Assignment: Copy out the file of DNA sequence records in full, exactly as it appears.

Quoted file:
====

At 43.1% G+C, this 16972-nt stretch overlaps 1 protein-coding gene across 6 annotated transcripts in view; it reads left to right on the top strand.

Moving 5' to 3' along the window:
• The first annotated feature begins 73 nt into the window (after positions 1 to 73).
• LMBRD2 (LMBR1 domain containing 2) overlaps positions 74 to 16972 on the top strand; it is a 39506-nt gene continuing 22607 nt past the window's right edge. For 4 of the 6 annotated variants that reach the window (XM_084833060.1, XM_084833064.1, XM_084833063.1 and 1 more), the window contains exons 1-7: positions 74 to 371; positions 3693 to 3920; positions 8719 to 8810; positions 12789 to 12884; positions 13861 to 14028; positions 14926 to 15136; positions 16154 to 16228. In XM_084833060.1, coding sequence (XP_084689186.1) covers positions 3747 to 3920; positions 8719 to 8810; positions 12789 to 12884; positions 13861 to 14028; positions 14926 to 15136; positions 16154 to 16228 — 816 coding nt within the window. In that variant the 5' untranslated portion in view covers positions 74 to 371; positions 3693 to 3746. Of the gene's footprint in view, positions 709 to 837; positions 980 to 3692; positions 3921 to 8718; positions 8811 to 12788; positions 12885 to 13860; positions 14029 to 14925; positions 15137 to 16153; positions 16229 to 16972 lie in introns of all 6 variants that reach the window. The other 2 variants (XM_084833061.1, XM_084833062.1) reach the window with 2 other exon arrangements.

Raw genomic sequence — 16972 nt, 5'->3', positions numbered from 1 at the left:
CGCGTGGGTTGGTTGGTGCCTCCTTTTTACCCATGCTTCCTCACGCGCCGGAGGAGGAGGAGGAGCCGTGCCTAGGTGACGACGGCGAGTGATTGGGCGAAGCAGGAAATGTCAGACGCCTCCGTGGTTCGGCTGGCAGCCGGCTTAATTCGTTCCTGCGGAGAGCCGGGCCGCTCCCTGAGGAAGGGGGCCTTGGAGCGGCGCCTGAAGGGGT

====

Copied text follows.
At 43.1% G+C, this 16972-nt stretch overlaps 1 protein-coding gene across 6 annotated transcripts in view; it reads left to right on the top strand.

Moving 5' to 3' along the window:
• The first annotated feature begins 73 nt into the window (after positions 1 to 73).
• LMBRD2 (LMBR1 domain containing 2) overlaps positions 74 to 16972 on the top strand; it is a 39506-nt gene continuing 22607 nt past the window's right edge. For 4 of the 6 annotated variants that reach the window (XM_084833060.1, XM_084833064.1, XM_084833063.1 and 1 more), the window contains exons 1-7: positions 74 to 371; positions 3693 to 3920; positions 8719 to 8810; positions 12789 to 12884; positions 13861 to 14028; positions 14926 to 15136; positions 16154 to 16228. In XM_084833060.1, coding sequence (XP_084689186.1) covers positions 3747 to 3920; positions 8719 to 8810; positions 12789 to 12884; positions 13861 to 14028; positions 14926 to 15136; positions 16154 to 16228 — 816 coding nt within the window. In that variant the 5' untranslated portion in view covers positions 74 to 371; positions 3693 to 3746. Of the gene's footprint in view, positions 709 to 837; positions 980 to 3692; positions 3921 to 8718; positions 8811 to 12788; positions 12885 to 13860; positions 14029 to 14925; positions 15137 to 16153; positions 16229 to 16972 lie in introns of all 6 variants that reach the window. The other 2 variants (XM_084833061.1, XM_084833062.1) reach the window with 2 other exon arrangements.

Raw genomic sequence — 16972 nt, 5'->3', positions numbered from 1 at the left:
CGCGTGGGTTGGTTGGTGCCTCCTTTTTACCCATGCTTCCTCACGCGCCGGAGGAGGAGGAGGAGCCGTGCCTAGGTGACGACGGCGAGTGATTGGGCGAAGCAGGAAATGTCAGACGCCTCCGTGGTTCGGCTGGCAGCCGGCTTAATTCGTTCCTGCGGAGAGCCGGGCCGCTCCCTGAGGAAGGGGGCCTTGGAGCGGCGCCTGAAGGGGT